How Building Automation Systems WorkJan 21, 2014
To use an analogy, a building automation system (BAS) makes up both the circulatory and nervous systems of a structure, constantly measuring, adapting to change and routing problems. A BAS is like the circulatory system in that it transmits signals and resources, namely electricity and air, wherever needed – much like the human body transports oxygen, nutrients and waste. Additionally, the BAS is akin to the nervous system in that it reacts to internal problems, detecting when breakdowns or mismeasurement affect the day-to-day functions of a building.
Though huge in importance and size, the behind-the-scenes automation system of building automation systems doesn’t usually have a centralized hub. Instead, hardware devices are obscured under floors or in ceilings and require time and patience to maintain. Though some newer facilities employ wall-mounted, thermostat-like controls, this practice is still far away from the norm. From a data management perspective, however, a BAS can be accessed through a pre-defined work computer either as a stand-alone software package or a web-based interface.
The data collection in a building automation system relies primarily on two things: controllers and sensors. Controllers administer the operation of equipment, machines and regions of the overall network. They make sure every facet of the BAS is doing its job and in essence curate the building’s nervous system. Sensors, on the other hand, measure the physical performance of controllers, taking records of energy efficiency, temperature and workload. Sensors can be stand-alone and detached from a system or be completely integrated within a control device, such as in a thermostat.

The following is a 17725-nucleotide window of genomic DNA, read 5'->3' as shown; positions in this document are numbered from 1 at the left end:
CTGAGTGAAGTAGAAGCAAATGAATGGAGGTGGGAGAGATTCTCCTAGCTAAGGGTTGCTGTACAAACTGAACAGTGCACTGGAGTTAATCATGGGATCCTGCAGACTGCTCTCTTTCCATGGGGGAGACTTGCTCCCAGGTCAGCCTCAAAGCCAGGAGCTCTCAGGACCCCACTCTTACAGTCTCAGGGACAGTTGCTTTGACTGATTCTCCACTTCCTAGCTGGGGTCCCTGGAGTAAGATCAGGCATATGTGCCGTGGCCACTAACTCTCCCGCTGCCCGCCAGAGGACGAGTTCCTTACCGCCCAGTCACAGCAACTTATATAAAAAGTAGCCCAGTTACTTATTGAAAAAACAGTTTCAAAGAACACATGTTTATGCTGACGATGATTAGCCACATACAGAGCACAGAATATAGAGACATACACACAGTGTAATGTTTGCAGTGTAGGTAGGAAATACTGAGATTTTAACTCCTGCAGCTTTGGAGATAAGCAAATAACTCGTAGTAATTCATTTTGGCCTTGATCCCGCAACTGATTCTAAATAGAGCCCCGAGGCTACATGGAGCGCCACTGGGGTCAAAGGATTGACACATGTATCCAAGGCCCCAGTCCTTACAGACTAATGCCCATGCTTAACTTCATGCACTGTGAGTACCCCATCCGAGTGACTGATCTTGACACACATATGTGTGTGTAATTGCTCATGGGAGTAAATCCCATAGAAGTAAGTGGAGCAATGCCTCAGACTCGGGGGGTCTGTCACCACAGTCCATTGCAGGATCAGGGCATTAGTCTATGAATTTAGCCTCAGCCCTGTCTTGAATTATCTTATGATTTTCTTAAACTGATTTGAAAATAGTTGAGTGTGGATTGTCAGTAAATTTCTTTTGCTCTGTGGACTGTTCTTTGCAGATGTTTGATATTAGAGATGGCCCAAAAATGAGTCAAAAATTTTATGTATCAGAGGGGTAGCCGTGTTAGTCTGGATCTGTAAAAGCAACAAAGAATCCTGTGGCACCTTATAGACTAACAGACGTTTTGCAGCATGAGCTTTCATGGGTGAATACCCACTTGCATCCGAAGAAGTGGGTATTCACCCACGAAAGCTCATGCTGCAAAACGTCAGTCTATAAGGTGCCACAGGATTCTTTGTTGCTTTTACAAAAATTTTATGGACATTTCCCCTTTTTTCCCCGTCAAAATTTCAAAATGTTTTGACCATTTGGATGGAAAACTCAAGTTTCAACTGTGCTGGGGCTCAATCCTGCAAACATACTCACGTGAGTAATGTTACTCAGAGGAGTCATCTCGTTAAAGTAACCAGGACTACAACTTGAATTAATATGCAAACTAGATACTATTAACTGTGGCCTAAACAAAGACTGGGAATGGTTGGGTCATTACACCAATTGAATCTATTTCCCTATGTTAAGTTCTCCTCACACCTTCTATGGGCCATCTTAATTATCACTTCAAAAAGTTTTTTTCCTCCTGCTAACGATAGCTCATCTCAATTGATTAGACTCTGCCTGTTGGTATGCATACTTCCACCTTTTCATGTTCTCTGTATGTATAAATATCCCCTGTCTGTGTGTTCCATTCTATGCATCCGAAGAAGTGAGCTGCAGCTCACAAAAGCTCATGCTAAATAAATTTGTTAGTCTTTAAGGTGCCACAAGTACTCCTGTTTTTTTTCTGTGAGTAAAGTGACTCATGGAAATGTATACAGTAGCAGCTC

Returning to the body analogy, the sad truth is that a building automation system has no real immune system component – organized teams must service or repair any problem that arises. For regular maintenance, an in-house staff of operations is more than sufficient. System design and initial installation, however, is usually left to dedicated contractors. Such professionals can also help recruit and train potential candidates for the in-house team once the BAS gets online, guiding them to fully take over the facility and troubleshoot problems on an ad hoc basis.
In terms of ongoing development, new BAS technology is far from stagnant. Wireless equipment is burgeoning, energy-related visuals now punctuate user interfaces and pre-mounted controls now come standard on many devices, making benchmark creation and efficiency planning more common. Looking to the future, systems that rely on simplified, more efficient energy usage are motivating managers to keep closer tabs on energy expenditure.
For more information on building automation systems, contact sys-tek.
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